Greenfeld suggests that it was during the early sixteenth-century England that the word nation came to be the equivalent of the word "people". When the word was used to define the population of England, it indicated the appearance of the "first nation in the world" and "launched the era of nationalism." People began to be seen as the bearers of sovereignty. Finally, the word nation changed its meaning from "sovereign people" to that of "a unique sovereign people" when it was applied to other countries and groups of people, which had traits in common, such as territory, ethnicity, and politics. The only problem encountered in Greenfeld's argument is that she recognizes England as the first nation of the world, which is debatable since most scholars believe it was France. The importance of Greenfeld's demonstration of how the meaning of nation changed through time is that she showed that at a certain point in history it was associated with sovereign people, whether that point of history took place in England or France is another question altogether. For what is known about history is that ideas and events can develop in different parts of the world in a relatively same historical epoch.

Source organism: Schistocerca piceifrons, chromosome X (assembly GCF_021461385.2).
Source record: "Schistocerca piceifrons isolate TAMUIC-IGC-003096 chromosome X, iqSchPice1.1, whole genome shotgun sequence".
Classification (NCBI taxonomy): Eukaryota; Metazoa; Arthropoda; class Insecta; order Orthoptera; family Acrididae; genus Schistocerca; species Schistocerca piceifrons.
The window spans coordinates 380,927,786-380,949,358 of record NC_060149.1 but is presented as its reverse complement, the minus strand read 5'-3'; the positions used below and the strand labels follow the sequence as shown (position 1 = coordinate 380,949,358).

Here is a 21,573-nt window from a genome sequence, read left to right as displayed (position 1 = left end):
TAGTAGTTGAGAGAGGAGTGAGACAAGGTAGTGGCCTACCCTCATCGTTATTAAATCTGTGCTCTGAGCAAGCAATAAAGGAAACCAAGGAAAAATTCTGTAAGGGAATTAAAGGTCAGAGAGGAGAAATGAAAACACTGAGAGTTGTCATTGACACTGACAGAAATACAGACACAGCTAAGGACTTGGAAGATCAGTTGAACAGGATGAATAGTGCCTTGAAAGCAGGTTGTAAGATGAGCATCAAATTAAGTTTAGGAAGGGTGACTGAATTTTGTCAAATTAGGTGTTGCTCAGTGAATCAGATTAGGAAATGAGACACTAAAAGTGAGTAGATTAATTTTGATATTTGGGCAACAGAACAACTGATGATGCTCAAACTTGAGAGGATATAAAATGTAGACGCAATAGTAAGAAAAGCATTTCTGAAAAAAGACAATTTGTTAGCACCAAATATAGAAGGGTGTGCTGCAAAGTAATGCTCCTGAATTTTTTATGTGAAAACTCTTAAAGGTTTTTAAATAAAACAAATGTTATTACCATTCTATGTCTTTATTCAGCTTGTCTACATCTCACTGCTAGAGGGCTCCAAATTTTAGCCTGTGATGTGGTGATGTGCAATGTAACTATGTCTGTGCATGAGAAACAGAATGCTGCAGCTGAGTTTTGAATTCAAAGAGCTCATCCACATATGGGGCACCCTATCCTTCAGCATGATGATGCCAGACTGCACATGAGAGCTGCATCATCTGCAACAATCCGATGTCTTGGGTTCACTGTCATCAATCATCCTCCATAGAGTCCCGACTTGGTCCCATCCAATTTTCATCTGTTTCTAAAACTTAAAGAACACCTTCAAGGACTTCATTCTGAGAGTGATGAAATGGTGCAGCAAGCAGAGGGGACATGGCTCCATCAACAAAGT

Attention also must be paid to the complications and disputes concerning the meaning of nation. The word nation comes from the Latin word natio, which originated from the past participle of the verb nasci- to be born. As a result, the Latin noun, nationem connoted breed or race. According to Walker Connor, scholars widely restrain themselves from characterizing the nation as a kinship group and opposed the idea of common blood ties being essential in the composition of a nation. Evidence has shown that most groups of people, that affirm to be a nation, are a combination of diverse ancestry. Nevertheless, what is of significance at the end "is not what is but what people believe is." This means that scholars have to be very careful when defining a nation, and avoid equating the nation with race. Louis L. Snyder argues that racialists tend to see the concept of nation as a synonymous with race, and that most human beings find it difficult to believe in a common mentality when lacking common blood ties. Human beings associate deep solidarity with physical bonds comparable to those of a family. Another great problem of identifying nation with race is that the former's characteristics are historical and social, thus can be changed by society, while the latter implies the continuity of a specific kin and blood type. Snyder rightfully maintains, for example, that there was never in existence, nor is "a German or American race, but there are German and American nations."